Degree Date



Doctor of Philosophy (PhD)




As early as the Isle of Wight study (1964), it was reported that parents and children demonstrated only modest agreement about children’s problems. A meta-analysis by Achenbach et al. (1987) reported a mean correlation of only .25 for parent-youth agreement. Many cross-informant studies have been conducted in the U.S. and abroad, but these studies have varied in the informants and instruments used, scales assessed, and statistical methods utilized. Multicultural cross-informant agreement has not been heretofore investigated using consistent methods across data sets.

The present study was a multicultural investigation of cross-informant agreement between parents’ reports on the Child Behavior Checklist (CBCL; Achenbach & Rescorla, 2001) and adolescents’ reports on the Youth Self-Report (YSR; Achenbach & Rescorla, 2001). The study’s focus was the consistency of cross-informant agreement patterns across 20 cultures, including an examination of informant effects on mean scale scores, mean scale correlations, mean item and dyadic item scores, and categorical agreement.

Informant had a significant effect on all mean scores, with adolescents scoring higher than parents in all 20 cultures (effect sizes of 16% of variance on Internalizing Problems, 17% on Externalizing Problems, and 22% on Total Problems’ scores). Mean YSR-CBCL discrepancy did vary significantly across culture, but culture x informant effect sizes were generally small.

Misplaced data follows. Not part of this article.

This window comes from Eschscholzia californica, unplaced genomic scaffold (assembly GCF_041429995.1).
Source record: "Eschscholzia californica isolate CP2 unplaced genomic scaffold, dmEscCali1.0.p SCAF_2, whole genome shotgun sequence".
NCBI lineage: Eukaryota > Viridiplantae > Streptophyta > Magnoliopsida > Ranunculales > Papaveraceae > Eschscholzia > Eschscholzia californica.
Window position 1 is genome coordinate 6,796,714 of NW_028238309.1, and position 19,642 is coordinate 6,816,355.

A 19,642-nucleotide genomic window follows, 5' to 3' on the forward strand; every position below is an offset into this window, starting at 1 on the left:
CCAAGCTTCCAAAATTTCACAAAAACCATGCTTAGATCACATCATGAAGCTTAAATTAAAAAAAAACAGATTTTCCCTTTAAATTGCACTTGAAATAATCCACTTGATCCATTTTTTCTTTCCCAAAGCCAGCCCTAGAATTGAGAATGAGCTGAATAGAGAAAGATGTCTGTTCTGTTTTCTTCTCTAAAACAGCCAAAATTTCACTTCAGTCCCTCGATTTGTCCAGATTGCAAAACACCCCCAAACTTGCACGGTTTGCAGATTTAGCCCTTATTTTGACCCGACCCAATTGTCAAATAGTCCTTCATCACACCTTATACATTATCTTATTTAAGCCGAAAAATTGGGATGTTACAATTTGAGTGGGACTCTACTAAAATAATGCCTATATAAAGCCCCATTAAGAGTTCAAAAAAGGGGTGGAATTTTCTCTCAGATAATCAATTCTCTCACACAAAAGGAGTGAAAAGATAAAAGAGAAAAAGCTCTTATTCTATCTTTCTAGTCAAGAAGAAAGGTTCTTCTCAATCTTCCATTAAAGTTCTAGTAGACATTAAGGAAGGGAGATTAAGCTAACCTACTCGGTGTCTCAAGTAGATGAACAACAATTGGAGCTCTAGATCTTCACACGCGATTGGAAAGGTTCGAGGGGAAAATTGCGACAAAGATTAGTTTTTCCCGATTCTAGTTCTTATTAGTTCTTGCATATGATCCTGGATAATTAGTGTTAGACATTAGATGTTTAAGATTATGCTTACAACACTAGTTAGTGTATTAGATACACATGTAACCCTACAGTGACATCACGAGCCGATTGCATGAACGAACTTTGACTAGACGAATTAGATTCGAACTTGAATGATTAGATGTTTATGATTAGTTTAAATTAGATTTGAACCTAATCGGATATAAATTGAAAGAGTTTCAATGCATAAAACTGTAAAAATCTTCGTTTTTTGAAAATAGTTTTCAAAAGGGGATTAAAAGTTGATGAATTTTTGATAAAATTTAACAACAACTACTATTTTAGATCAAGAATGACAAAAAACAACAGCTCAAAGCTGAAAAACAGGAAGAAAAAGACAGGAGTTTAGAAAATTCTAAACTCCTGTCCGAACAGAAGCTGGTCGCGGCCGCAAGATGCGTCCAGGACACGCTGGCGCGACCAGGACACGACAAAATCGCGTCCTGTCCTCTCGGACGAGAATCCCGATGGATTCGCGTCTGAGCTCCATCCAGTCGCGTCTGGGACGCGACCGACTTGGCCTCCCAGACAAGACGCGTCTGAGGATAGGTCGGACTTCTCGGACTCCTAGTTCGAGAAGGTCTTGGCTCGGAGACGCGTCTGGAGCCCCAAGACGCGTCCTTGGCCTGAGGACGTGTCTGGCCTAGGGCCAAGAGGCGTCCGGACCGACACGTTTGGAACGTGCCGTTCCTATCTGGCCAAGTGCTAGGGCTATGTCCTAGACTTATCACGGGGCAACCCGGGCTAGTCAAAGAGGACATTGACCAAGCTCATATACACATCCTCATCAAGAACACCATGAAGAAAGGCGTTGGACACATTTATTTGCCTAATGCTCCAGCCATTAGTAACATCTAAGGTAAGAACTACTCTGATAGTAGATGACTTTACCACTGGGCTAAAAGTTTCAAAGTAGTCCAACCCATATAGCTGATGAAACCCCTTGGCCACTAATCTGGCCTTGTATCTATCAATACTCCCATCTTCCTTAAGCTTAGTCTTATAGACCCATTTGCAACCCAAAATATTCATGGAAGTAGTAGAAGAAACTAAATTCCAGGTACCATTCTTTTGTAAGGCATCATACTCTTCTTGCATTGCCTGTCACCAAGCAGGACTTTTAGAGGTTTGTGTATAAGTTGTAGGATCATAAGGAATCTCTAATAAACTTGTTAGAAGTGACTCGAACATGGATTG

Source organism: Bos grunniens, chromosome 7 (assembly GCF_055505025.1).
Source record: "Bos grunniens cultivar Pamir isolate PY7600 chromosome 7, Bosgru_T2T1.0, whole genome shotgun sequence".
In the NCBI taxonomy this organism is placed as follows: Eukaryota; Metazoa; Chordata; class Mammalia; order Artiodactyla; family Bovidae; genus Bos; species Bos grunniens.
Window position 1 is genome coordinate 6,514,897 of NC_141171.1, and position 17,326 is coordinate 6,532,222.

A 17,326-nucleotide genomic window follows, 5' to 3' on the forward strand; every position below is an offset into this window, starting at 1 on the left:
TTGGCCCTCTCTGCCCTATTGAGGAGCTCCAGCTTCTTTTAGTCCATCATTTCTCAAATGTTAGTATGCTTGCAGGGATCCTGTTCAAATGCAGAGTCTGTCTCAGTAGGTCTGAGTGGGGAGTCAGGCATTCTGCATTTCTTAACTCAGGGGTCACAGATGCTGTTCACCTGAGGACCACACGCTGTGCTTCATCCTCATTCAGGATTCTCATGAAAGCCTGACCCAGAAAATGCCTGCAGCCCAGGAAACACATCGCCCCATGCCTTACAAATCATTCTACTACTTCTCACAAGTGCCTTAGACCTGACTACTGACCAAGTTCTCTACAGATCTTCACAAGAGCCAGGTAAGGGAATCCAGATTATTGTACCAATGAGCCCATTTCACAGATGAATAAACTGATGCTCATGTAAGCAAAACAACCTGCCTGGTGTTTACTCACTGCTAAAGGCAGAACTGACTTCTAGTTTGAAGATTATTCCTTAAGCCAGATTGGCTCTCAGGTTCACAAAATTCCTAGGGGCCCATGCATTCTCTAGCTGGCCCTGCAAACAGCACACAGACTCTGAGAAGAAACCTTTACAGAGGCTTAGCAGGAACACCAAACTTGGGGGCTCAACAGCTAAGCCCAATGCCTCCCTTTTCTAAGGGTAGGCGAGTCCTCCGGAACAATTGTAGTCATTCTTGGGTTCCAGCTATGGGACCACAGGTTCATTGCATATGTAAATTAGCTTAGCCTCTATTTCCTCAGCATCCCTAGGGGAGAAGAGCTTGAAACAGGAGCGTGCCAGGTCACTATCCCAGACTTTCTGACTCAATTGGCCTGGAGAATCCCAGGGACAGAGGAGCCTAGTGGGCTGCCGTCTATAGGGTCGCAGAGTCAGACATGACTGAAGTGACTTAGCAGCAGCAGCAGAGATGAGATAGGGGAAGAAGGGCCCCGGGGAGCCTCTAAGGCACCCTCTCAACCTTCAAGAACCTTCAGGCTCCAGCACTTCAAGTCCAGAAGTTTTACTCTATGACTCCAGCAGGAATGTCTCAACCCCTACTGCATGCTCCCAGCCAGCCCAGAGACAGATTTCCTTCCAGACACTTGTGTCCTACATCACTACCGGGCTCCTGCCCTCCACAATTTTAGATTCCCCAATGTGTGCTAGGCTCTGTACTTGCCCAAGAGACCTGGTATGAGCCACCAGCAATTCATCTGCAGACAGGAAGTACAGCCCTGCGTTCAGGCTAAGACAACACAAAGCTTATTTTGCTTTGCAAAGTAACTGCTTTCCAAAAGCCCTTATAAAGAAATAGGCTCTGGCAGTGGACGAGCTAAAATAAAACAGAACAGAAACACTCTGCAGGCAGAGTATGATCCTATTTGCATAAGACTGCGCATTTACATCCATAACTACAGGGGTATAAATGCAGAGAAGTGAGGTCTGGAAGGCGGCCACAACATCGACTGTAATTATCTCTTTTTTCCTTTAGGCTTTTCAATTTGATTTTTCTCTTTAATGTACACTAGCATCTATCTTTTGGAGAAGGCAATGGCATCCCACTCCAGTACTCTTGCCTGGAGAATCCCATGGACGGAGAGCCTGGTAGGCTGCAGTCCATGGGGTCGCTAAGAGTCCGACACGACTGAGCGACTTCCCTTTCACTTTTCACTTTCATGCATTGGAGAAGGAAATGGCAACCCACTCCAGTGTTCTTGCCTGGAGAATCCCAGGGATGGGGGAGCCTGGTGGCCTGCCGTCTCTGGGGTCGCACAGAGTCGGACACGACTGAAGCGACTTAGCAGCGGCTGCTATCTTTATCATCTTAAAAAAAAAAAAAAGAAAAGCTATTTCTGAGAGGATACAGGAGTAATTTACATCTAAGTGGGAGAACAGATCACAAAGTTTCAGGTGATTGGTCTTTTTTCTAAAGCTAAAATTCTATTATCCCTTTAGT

Parent-adolescent correlations averaged .41 on Internalizing, .44 on Externalizing, and .43 on Total Problems. Mean item correlations were high across cultures, averaging.82-.84 across broad-band scales with little variability. Dyadic Q correlations were much lower than mean item Q correlations, indicating that there was great variation across dyads within each culture in their item score agreement.

Agreement statistics concerning the adolescent’s deviant status indicated that informant agreement was consistently high across cultures when the adolescent was deemed healthy, with specificity ranging from 86% to 87% across broad-band scales. When one informant indicated the adolescent had deviant status, there was much lower agreement and wider variation between cultures. Sensitivity ranged from 40% to 42%across aggregate scales.

Overall, there was a great deal of cross-cultural consistency in patterns of parent-adolescent cross-informant agreement using five different statistical methods of analysis. Although the 20 cultures studies varied greatly in geographical, historical, economic, political, religious, and ethnic characteristics, they were very similar with respect to agreement between adolescents and their parents regarding the adolescent’s behavioral and emotional problems.


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